This week, Gwinnett County will begin its search for providers to spread wireless Internet access across its 435 square miles.
According to the government's Chief Information Officer Wally Gramling, the county will advertise for requests for proposals in Thursday's edition of the Gwinnett Daily Post.
Details for the Wi-Fi program, for which the county received a grant, remain tentative until the provider is selected, Gramling said, adding that the county is hoping the private sector will provide ideas on how to create the network.
Officials are considering creating a nonprofit to run the system so the county can accept money from private donors.
Gramling said the project would begin in Lawrenceville, or a section of the city, so the network can be tested for service needs before it is spread to other areas.
According to the $750,000 state grant, the network must be extended to Gwinnett's incorporated areas - its cities - by September, he said.
Agencies already have fiber optics connecting some cities, fire stations, schools and other locations to networks, but the grant would allow the county to increase its bandwidth and create a countywide service.
Residents and business people would be able to connect for free with an advertising-based service or pay for faster service, while public safety officers and other agency officials would be able to access the network while anywhere in the service area. The service will also allow the county to control traffic lights and other technology, Gramling said.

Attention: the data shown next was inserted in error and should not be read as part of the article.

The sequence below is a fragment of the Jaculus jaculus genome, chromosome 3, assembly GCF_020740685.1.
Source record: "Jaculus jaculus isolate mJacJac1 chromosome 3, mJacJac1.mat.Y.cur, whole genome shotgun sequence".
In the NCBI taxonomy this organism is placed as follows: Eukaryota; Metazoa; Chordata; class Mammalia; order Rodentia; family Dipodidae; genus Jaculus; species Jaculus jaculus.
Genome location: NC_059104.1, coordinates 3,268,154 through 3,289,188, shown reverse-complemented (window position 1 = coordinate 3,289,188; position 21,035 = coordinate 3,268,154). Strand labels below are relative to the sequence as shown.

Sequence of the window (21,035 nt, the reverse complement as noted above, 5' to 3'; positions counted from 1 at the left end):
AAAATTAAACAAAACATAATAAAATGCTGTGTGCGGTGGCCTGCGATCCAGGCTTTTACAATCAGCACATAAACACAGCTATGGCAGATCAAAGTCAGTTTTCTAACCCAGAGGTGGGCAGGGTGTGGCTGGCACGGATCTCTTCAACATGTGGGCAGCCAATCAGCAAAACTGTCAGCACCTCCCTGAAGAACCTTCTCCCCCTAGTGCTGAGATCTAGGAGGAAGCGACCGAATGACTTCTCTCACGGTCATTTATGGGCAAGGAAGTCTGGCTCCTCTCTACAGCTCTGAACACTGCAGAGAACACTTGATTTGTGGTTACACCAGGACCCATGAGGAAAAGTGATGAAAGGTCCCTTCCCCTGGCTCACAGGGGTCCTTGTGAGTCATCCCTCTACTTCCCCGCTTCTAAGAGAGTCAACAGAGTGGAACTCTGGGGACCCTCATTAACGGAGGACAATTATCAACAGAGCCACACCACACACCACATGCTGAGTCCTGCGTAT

But a report issued in December by the Reason Institute cautions officials against "geeks bearing gifts," suggesting that companies like EarthLink and Google are interested in providing free Wi-Fi because the deals will give them rights of way and valuable access to public infrastructure like light and telephone poles.
"Proposals for free or privately subsidized Wi-Fi are obviously attractive at face value," said Jerry Ellig, the report's author and a senior research fellow at the Mercatus Center at George Mason University. "Exclusive access to rights of way and poles would bestow a significant competitive advantage on any firm selected to use them. Local governments should beware of granting one Wi-Fi provider exclusive access to public assets, even if the Wi-Fi service itself is free of charge to users. Local governments should not let the sizzle of free Wi-Fi obscure the consumer's stake in competition."
Gramling said there is a key difference between the projects in the study and Gwinnett's own wireless plan.
"We will not own the network, operate the network, bill for services or support and maintain the network," he said. "This is not something that we are interested in as a county government and will be the responsibility of the selected vendor."